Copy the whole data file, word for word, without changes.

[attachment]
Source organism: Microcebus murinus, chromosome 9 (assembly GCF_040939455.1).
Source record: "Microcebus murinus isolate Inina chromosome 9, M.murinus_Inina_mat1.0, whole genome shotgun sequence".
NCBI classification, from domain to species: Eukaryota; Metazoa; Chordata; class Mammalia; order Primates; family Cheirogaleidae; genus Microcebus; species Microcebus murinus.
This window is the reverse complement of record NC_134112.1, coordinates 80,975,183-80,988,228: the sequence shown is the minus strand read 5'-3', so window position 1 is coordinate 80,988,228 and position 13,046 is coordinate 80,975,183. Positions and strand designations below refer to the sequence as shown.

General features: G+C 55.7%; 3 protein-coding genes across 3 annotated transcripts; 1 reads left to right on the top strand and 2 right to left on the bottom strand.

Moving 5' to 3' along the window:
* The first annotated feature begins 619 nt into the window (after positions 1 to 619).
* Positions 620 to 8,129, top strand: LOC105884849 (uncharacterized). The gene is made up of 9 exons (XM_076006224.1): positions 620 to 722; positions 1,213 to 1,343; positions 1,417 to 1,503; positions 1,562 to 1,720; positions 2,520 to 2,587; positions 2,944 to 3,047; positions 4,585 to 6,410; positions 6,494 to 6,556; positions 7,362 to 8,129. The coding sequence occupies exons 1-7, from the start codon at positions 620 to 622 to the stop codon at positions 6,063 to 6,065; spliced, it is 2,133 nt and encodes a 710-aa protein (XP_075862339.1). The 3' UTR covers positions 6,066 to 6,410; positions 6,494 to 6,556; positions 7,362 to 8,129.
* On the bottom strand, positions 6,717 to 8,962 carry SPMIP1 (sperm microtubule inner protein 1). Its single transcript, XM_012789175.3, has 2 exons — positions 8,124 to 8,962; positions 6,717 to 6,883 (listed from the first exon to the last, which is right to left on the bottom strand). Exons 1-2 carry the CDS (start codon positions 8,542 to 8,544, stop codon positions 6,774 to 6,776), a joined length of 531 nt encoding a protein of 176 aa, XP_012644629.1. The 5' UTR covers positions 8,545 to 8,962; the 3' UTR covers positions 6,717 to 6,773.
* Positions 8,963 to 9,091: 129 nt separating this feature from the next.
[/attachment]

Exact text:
Source organism: Microcebus murinus, chromosome 9 (assembly GCF_040939455.1).
Source record: "Microcebus murinus isolate Inina chromosome 9, M.murinus_Inina_mat1.0, whole genome shotgun sequence".
NCBI classification, from domain to species: Eukaryota; Metazoa; Chordata; class Mammalia; order Primates; family Cheirogaleidae; genus Microcebus; species Microcebus murinus.
This window is the reverse complement of record NC_134112.1, coordinates 80,975,183-80,988,228: the sequence shown is the minus strand read 5'-3', so window position 1 is coordinate 80,988,228 and position 13,046 is coordinate 80,975,183. Positions and strand designations below refer to the sequence as shown.

General features: G+C 55.7%; 3 protein-coding genes across 3 annotated transcripts; 1 reads left to right on the top strand and 2 right to left on the bottom strand.

Moving 5' to 3' along the window:
* The first annotated feature begins 619 nt into the window (after positions 1 to 619).
* Positions 620 to 8,129, top strand: LOC105884849 (uncharacterized). The gene is made up of 9 exons (XM_076006224.1): positions 620 to 722; positions 1,213 to 1,343; positions 1,417 to 1,503; positions 1,562 to 1,720; positions 2,520 to 2,587; positions 2,944 to 3,047; positions 4,585 to 6,410; positions 6,494 to 6,556; positions 7,362 to 8,129. The coding sequence occupies exons 1-7, from the start codon at positions 620 to 622 to the stop codon at positions 6,063 to 6,065; spliced, it is 2,133 nt and encodes a 710-aa protein (XP_075862339.1). The 3' UTR covers positions 6,066 to 6,410; positions 6,494 to 6,556; positions 7,362 to 8,129.
* On the bottom strand, positions 6,717 to 8,962 carry SPMIP1 (sperm microtubule inner protein 1). Its single transcript, XM_012789175.3, has 2 exons — positions 8,124 to 8,962; positions 6,717 to 6,883 (listed from the first exon to the last, which is right to left on the bottom strand). Exons 1-2 carry the CDS (start codon positions 8,542 to 8,544, stop codon positions 6,774 to 6,776), a joined length of 531 nt encoding a protein of 176 aa, XP_012644629.1. The 5' UTR covers positions 8,545 to 8,962; the 3' UTR covers positions 6,717 to 6,773.
* Positions 8,963 to 9,091: 129 nt separating this feature from the next.